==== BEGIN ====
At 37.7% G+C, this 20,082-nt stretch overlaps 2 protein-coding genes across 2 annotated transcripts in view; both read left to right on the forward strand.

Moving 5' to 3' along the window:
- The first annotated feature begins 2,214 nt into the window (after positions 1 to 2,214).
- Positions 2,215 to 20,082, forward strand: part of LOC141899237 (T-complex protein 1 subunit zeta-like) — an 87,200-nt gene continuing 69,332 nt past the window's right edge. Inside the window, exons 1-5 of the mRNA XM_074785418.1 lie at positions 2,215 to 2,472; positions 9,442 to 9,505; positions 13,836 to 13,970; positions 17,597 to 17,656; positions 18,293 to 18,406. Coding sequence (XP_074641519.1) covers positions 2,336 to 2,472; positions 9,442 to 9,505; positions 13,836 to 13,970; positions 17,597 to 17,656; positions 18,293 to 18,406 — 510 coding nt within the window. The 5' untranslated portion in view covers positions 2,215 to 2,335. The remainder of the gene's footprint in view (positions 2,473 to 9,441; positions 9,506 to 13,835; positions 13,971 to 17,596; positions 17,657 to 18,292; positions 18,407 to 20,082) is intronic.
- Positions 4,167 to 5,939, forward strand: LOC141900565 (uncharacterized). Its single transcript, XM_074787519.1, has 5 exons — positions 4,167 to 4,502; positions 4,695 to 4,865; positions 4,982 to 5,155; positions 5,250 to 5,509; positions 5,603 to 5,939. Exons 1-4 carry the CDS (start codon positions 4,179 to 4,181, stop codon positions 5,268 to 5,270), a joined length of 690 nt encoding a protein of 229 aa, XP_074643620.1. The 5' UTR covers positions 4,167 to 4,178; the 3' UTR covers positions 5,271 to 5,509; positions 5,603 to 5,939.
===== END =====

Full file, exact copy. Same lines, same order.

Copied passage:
At 37.7% G+C, this 20,082-nt stretch overlaps 2 protein-coding genes across 2 annotated transcripts in view; both read left to right on the forward strand.

Moving 5' to 3' along the window:
- The first annotated feature begins 2,214 nt into the window (after positions 1 to 2,214).
- Positions 2,215 to 20,082, forward strand: part of LOC141899237 (T-complex protein 1 subunit zeta-like) — an 87,200-nt gene continuing 69,332 nt past the window's right edge. Inside the window, exons 1-5 of the mRNA XM_074785418.1 lie at positions 2,215 to 2,472; positions 9,442 to 9,505; positions 13,836 to 13,970; positions 17,597 to 17,656; positions 18,293 to 18,406. Coding sequence (XP_074641519.1) covers positions 2,336 to 2,472; positions 9,442 to 9,505; positions 13,836 to 13,970; positions 17,597 to 17,656; positions 18,293 to 18,406 — 510 coding nt within the window. The 5' untranslated portion in view covers positions 2,215 to 2,335. The remainder of the gene's footprint in view (positions 2,473 to 9,441; positions 9,506 to 13,835; positions 13,971 to 17,596; positions 17,657 to 18,292; positions 18,407 to 20,082) is intronic.
- Positions 4,167 to 5,939, forward strand: LOC141900565 (uncharacterized). Its single transcript, XM_074787519.1, has 5 exons — positions 4,167 to 4,502; positions 4,695 to 4,865; positions 4,982 to 5,155; positions 5,250 to 5,509; positions 5,603 to 5,939. Exons 1-4 carry the CDS (start codon positions 4,179 to 4,181, stop codon positions 5,268 to 5,270), a joined length of 690 nt encoding a protein of 229 aa, XP_074643620.1. The 5' UTR covers positions 4,167 to 4,178; the 3' UTR covers positions 5,271 to 5,509; positions 5,603 to 5,939.